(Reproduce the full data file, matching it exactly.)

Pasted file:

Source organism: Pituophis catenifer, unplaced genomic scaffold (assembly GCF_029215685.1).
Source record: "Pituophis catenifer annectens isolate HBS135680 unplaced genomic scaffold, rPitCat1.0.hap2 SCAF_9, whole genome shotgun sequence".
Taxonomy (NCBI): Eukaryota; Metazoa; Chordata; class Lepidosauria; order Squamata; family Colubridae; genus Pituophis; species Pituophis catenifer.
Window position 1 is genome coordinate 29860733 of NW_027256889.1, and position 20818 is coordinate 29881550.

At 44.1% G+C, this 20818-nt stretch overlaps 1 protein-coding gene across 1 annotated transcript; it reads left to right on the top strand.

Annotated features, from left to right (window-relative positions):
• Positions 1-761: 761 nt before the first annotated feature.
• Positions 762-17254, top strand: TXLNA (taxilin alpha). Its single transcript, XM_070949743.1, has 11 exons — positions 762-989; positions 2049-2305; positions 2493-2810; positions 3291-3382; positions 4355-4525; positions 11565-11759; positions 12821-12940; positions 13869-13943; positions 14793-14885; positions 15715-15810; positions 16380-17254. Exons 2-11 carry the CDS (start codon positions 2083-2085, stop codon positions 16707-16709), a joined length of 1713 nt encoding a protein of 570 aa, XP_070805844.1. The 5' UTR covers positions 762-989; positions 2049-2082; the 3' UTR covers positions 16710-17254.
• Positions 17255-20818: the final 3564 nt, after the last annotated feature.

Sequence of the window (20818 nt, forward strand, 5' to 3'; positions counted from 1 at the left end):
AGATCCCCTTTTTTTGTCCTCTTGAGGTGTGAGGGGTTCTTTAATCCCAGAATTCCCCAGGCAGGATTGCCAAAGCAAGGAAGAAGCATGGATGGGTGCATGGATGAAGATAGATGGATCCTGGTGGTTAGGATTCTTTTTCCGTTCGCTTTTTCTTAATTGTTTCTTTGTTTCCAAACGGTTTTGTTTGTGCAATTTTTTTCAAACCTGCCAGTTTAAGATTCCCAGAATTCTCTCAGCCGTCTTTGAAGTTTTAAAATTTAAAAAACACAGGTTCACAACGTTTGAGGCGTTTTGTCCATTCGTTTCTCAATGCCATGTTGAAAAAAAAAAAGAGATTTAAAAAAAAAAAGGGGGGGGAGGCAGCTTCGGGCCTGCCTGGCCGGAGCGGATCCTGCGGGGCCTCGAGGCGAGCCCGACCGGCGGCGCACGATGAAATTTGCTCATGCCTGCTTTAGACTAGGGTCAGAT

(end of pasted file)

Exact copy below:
Source organism: Pituophis catenifer, unplaced genomic scaffold (assembly GCF_029215685.1).
Source record: "Pituophis catenifer annectens isolate HBS135680 unplaced genomic scaffold, rPitCat1.0.hap2 SCAF_9, whole genome shotgun sequence".
Taxonomy (NCBI): Eukaryota; Metazoa; Chordata; class Lepidosauria; order Squamata; family Colubridae; genus Pituophis; species Pituophis catenifer.
Window position 1 is genome coordinate 29860733 of NW_027256889.1, and position 20818 is coordinate 29881550.

At 44.1% G+C, this 20818-nt stretch overlaps 1 protein-coding gene across 1 annotated transcript; it reads left to right on the top strand.

Annotated features, from left to right (window-relative positions):
• Positions 1-761: 761 nt before the first annotated feature.
• Positions 762-17254, top strand: TXLNA (taxilin alpha). Its single transcript, XM_070949743.1, has 11 exons — positions 762-989; positions 2049-2305; positions 2493-2810; positions 3291-3382; positions 4355-4525; positions 11565-11759; positions 12821-12940; positions 13869-13943; positions 14793-14885; positions 15715-15810; positions 16380-17254. Exons 2-11 carry the CDS (start codon positions 2083-2085, stop codon positions 16707-16709), a joined length of 1713 nt encoding a protein of 570 aa, XP_070805844.1. The 5' UTR covers positions 762-989; positions 2049-2082; the 3' UTR covers positions 16710-17254.
• Positions 17255-20818: the final 3564 nt, after the last annotated feature.

Sequence of the window (20818 nt, forward strand, 5' to 3'; positions counted from 1 at the left end):
AGATCCCCTTTTTTTGTCCTCTTGAGGTGTGAGGGGTTCTTTAATCCCAGAATTCCCCAGGCAGGATTGCCAAAGCAAGGAAGAAGCATGGATGGGTGCATGGATGAAGATAGATGGATCCTGGTGGTTAGGATTCTTTTTCCGTTCGCTTTTTCTTAATTGTTTCTTTGTTTCCAAACGGTTTTGTTTGTGCAATTTTTTTCAAACCTGCCAGTTTAAGATTCCCAGAATTCTCTCAGCCGTCTTTGAAGTTTTAAAATTTAAAAAACACAGGTTCACAACGTTTGAGGCGTTTTGTCCATTCGTTTCTCAATGCCATGTTGAAAAAAAAAAAGAGATTTAAAAAAAAAAAGGGGGGGGAGGCAGCTTCGGGCCTGCCTGGCCGGAGCGGATCCTGCGGGGCCTCGAGGCGAGCCCGACCGGCGGCGCACGATGAAATTTGCTCATGCCTGCTTTAGACTAGGGTCAGAT